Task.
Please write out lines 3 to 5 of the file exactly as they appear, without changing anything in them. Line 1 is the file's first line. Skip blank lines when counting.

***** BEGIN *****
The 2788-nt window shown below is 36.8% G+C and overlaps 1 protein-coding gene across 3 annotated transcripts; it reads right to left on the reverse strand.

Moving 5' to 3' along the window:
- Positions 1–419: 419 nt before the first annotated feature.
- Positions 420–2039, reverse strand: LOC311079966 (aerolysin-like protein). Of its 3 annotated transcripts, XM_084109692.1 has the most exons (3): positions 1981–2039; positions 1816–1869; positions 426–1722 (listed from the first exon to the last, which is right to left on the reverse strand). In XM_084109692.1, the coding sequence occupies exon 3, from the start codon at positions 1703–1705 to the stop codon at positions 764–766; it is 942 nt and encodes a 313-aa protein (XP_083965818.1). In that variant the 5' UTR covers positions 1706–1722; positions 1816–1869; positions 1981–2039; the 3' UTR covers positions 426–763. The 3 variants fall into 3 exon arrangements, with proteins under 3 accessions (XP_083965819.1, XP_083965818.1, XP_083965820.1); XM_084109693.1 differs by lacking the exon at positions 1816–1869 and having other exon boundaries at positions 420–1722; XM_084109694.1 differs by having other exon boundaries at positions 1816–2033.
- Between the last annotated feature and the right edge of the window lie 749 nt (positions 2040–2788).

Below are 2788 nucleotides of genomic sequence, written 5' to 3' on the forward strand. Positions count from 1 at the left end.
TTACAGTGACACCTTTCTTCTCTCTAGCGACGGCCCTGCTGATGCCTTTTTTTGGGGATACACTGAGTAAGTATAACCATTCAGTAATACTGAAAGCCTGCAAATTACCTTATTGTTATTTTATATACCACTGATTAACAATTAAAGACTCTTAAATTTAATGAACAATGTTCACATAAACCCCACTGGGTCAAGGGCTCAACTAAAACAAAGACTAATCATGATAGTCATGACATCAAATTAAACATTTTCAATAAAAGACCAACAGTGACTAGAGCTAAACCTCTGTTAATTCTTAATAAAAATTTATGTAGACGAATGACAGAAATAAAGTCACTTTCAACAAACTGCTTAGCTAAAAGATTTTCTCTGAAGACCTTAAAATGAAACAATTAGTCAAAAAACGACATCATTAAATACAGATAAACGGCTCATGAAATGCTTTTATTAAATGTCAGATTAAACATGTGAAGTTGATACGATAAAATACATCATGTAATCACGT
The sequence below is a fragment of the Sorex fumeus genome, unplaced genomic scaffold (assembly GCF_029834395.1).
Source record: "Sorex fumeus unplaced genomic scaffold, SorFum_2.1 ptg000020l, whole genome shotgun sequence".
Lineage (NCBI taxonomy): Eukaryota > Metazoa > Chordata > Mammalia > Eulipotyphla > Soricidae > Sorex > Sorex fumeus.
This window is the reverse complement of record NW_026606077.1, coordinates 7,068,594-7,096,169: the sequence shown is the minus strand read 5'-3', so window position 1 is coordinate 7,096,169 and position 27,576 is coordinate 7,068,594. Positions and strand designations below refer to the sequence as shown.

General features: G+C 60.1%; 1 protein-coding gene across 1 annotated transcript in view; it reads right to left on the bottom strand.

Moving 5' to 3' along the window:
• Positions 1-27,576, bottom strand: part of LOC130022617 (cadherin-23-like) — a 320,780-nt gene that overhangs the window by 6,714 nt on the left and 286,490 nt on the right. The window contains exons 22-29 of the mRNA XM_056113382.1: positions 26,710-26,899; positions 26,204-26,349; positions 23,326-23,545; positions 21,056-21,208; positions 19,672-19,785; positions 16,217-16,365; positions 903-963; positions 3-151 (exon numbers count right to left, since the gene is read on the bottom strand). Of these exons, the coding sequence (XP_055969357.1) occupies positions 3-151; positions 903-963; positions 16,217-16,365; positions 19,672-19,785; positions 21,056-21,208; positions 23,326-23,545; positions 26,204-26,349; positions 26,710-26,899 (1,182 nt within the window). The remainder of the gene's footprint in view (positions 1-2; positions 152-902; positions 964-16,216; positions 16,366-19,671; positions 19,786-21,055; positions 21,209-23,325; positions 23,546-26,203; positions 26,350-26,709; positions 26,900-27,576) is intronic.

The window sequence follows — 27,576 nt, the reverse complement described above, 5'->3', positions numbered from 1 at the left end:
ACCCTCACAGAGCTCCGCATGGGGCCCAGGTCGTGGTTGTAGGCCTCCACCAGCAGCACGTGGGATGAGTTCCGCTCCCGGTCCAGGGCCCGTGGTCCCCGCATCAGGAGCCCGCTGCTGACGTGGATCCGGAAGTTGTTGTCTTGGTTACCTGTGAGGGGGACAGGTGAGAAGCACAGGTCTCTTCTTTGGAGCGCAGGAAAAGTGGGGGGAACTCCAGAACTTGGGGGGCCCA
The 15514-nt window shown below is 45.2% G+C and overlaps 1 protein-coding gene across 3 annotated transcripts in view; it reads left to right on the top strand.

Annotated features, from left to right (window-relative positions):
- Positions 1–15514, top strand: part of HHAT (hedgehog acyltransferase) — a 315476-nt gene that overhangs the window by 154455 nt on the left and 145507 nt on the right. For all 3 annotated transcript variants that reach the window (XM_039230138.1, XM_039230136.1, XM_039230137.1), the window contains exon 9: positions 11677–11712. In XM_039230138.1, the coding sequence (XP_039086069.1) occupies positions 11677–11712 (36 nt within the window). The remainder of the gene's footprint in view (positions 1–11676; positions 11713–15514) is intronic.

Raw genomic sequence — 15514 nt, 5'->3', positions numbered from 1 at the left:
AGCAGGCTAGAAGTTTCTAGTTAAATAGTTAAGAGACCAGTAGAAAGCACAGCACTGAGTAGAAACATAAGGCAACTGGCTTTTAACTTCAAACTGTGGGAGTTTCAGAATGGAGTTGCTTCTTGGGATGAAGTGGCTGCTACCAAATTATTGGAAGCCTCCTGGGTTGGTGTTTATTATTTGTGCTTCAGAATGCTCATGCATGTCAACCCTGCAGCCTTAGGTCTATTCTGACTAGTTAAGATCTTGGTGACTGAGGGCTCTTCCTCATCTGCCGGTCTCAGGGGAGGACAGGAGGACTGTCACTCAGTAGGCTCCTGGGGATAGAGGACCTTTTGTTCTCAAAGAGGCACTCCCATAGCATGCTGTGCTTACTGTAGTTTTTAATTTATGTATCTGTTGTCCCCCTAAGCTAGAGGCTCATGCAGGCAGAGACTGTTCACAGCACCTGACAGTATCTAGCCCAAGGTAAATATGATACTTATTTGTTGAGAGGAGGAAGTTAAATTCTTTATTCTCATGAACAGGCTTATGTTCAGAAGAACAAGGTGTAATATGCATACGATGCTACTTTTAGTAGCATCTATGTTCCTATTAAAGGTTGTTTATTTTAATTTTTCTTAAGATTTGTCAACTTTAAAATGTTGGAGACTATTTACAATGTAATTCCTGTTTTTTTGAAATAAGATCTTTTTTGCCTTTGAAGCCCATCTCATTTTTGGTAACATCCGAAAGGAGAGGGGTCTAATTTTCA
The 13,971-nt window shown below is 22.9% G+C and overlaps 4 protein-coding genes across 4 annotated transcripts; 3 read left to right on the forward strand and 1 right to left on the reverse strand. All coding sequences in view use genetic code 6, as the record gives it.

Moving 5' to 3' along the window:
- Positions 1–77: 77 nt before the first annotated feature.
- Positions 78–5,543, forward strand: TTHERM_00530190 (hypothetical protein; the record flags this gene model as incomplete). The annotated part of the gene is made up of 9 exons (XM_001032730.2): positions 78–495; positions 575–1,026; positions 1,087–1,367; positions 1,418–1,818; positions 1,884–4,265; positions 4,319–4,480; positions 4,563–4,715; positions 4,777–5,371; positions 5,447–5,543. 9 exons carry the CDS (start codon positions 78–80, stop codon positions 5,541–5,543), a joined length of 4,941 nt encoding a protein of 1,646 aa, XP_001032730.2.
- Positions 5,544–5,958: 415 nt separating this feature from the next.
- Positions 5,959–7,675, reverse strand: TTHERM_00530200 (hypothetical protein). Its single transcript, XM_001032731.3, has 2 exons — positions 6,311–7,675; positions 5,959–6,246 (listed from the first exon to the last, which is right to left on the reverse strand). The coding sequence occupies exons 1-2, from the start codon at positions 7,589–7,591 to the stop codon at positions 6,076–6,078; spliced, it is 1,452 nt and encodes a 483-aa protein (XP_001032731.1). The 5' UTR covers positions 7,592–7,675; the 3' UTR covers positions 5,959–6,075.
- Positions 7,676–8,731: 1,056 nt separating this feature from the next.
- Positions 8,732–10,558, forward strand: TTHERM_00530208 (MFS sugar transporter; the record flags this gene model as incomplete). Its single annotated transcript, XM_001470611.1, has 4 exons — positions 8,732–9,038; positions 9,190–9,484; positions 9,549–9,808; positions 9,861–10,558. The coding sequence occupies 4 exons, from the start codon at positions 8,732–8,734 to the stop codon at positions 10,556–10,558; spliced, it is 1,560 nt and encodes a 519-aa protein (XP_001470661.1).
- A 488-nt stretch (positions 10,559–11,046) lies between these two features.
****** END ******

- Positions 1–419: 419 nt before the first annotated feature.
- Positions 420–2039, reverse strand: LOC311079966 (aerolysin-like protein). Of its 3 annotated transcripts, XM_084109692.1 has the most exons (3): positions 1981–2039; positions 1816–1869; positions 426–1722 (listed from the first exon to the last, which is right to left on the reverse strand). In XM_084109692.1, the coding sequence occupies exon 3, from the start codon at positions 1703–1705 to the stop codon at positions 764–766; it is 942 nt and encodes a 313-aa protein (XP_083965818.1). In that variant the 5' UTR covers positions 1706–1722; positions 1816–1869; positions 1981–2039; the 3' UTR covers positions 426–763. The 3 variants fall into 3 exon arrangements, with proteins under 3 accessions (XP_083965819.1, XP_083965818.1, XP_083965820.1); XM_084109693.1 differs by lacking the exon at positions 1816–1869 and having other exon boundaries at positions 420–1722; XM_084109694.1 differs by having other exon boundaries at positions 1816–2033.
- Between the last annotated feature and the right edge of the window lie 749 nt (positions 2040–2788).